At the beginning of this month, members of the public concerned about the monopolization of the media in Taiwan took to the streets of Taipei. More recently, people in Hong Kong staged street demonstrations and school strikes over the government’s planned introduction of “national education” patriotism courses. These protests occurred in two different geographical locations, over what on the surface appear to be different issues. However, what unites them are the concerns of the respective populations that the two events were the result of the handiwork of political forces operating in the background, with the intention of “brainwashing” or manipulating citizens.
In the past, within non-democratic societies, both the media and education system have been employed by the authorities as effective political tools to consolidate power and to suppress any form of democratic thought that people might have. They were also used as the means through which to “enlighten” their supporters and receptive citizens. The media, perceived as a source of information, was under the control of the authorities and was used by the powers-that-be to inform the public of what was deemed necessary or desirable for them to know.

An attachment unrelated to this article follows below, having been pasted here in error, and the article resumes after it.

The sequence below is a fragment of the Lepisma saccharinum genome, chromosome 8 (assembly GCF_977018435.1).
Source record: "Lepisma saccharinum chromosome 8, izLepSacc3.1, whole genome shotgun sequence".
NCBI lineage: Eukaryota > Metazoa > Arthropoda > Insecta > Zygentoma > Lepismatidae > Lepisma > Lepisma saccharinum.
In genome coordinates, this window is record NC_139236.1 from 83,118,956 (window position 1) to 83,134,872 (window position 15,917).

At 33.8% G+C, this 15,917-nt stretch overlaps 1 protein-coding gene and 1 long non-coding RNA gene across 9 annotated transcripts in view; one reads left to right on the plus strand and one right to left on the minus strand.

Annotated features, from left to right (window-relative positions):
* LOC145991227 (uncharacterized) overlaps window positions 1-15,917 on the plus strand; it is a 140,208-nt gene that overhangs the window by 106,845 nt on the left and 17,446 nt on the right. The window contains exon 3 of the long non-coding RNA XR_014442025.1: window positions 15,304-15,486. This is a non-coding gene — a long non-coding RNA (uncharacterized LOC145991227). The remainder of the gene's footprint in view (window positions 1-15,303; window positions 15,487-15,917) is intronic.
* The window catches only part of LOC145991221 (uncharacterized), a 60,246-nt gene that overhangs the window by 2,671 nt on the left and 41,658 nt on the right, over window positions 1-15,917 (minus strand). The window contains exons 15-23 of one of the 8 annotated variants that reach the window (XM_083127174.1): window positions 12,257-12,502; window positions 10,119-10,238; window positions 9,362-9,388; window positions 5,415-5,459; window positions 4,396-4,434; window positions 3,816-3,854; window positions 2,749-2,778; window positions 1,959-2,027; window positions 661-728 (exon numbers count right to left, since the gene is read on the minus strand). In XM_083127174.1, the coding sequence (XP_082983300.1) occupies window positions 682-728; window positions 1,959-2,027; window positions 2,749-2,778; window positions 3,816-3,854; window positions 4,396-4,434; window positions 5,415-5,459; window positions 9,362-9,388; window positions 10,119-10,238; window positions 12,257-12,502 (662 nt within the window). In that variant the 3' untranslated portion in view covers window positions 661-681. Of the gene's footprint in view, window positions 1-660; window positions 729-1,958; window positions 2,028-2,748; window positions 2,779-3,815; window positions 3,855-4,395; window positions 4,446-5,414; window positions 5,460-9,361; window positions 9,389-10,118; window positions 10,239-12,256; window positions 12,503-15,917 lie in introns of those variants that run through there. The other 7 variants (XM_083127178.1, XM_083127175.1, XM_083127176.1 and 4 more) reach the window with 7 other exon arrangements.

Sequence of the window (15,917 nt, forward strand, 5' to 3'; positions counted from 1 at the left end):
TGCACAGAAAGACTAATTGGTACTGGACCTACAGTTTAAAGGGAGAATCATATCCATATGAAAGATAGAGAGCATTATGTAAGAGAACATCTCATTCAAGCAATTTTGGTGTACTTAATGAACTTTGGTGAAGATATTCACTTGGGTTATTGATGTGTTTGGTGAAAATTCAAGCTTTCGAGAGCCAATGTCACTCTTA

School education, and in particular compulsory education, was used to inculcate ideas into people from an early age, in order to create an obedient citizenry that would constitute the next generation, sowing the seeds for consolidated rule in the long term.
Education provided in Japanese schools in Taiwan during World War II, by the government in Nazi Germany and by the Chinese Nationalist Party (KMT) during the Martial Law era in Taiwan, are classic examples of national education founded upon the specific political objective of manipulating the populace to further the political needs of the authorities.
After Taiwan became democratic, national education was all but divested of such negative connotations, for a time at least, but politics continues to taint what is taught in our schools, even as far up as higher education.
This is, at least in part, the reason for the ongoing dispute over the high school curriculum in Taiwan. We should bear this in mind when we empathize with the protests in Hong Kong against the introduction of patriotism classes, just as we should remind the protesters there to be mindful of the prodigious capacity of the media to brainwash them, too.
The Taipei Society supports the people in Hong Kong who are demanding a fully democratic system and who are concerned over attempts by the authorities to politicize the education taught to their children. We also call on the Taiwanese to be more aware of the same thing happening in our own education system, and what is taught within it, particularly with the proposed changes to the national curriculum and the content of the textbooks used, and of the manipulation by political forces that lie behind these changes. Of course, we also call on the Taiwanese to continue monitoring the problem in this country of the monopolization of the media by media moguls. We must remain vigilant at all times to these evils.
Chou Chih-hung is president of the Taipei Society.
Translated by Paul Cooper